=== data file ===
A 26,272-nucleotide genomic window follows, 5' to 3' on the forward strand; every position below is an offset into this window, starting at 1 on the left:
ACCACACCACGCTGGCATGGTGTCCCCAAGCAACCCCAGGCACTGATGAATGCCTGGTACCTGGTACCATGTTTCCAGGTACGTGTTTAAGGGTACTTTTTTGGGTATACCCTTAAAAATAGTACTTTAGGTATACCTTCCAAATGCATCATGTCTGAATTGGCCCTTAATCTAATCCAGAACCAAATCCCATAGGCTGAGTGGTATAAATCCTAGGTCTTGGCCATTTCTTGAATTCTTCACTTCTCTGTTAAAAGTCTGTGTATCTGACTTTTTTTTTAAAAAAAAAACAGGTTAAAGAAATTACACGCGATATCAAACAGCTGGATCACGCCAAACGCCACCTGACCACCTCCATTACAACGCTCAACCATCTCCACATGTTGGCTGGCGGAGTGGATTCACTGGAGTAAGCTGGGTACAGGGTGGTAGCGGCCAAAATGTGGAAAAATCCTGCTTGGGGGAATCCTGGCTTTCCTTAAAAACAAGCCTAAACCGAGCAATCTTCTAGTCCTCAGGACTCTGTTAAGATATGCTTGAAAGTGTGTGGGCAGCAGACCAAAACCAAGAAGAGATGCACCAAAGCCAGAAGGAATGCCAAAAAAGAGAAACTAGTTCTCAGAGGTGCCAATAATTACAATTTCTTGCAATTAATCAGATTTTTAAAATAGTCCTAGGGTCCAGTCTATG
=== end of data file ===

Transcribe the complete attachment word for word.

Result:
A 26,272-nucleotide genomic window follows, 5' to 3' on the forward strand; every position below is an offset into this window, starting at 1 on the left:
ACCACACCACGCTGGCATGGTGTCCCCAAGCAACCCCAGGCACTGATGAATGCCTGGTACCTGGTACCATGTTTCCAGGTACGTGTTTAAGGGTACTTTTTTGGGTATACCCTTAAAAATAGTACTTTAGGTATACCTTCCAAATGCATCATGTCTGAATTGGCCCTTAATCTAATCCAGAACCAAATCCCATAGGCTGAGTGGTATAAATCCTAGGTCTTGGCCATTTCTTGAATTCTTCACTTCTCTGTTAAAAGTCTGTGTATCTGACTTTTTTTTTAAAAAAAAAACAGGTTAAAGAAATTACACGCGATATCAAACAGCTGGATCACGCCAAACGCCACCTGACCACCTCCATTACAACGCTCAACCATCTCCACATGTTGGCTGGCGGAGTGGATTCACTGGAGTAAGCTGGGTACAGGGTGGTAGCGGCCAAAATGTGGAAAAATCCTGCTTGGGGGAATCCTGGCTTTCCTTAAAAACAAGCCTAAACCGAGCAATCTTCTAGTCCTCAGGACTCTGTTAAGATATGCTTGAAAGTGTGTGGGCAGCAGACCAAAACCAAGAAGAGATGCACCAAAGCCAGAAGGAATGCCAAAAAAGAGAAACTAGTTCTCAGAGGTGCCAATAATTACAATTTCTTGCAATTAATCAGATTTTTAAAATAGTCCTAGGGTCCAGTCTATG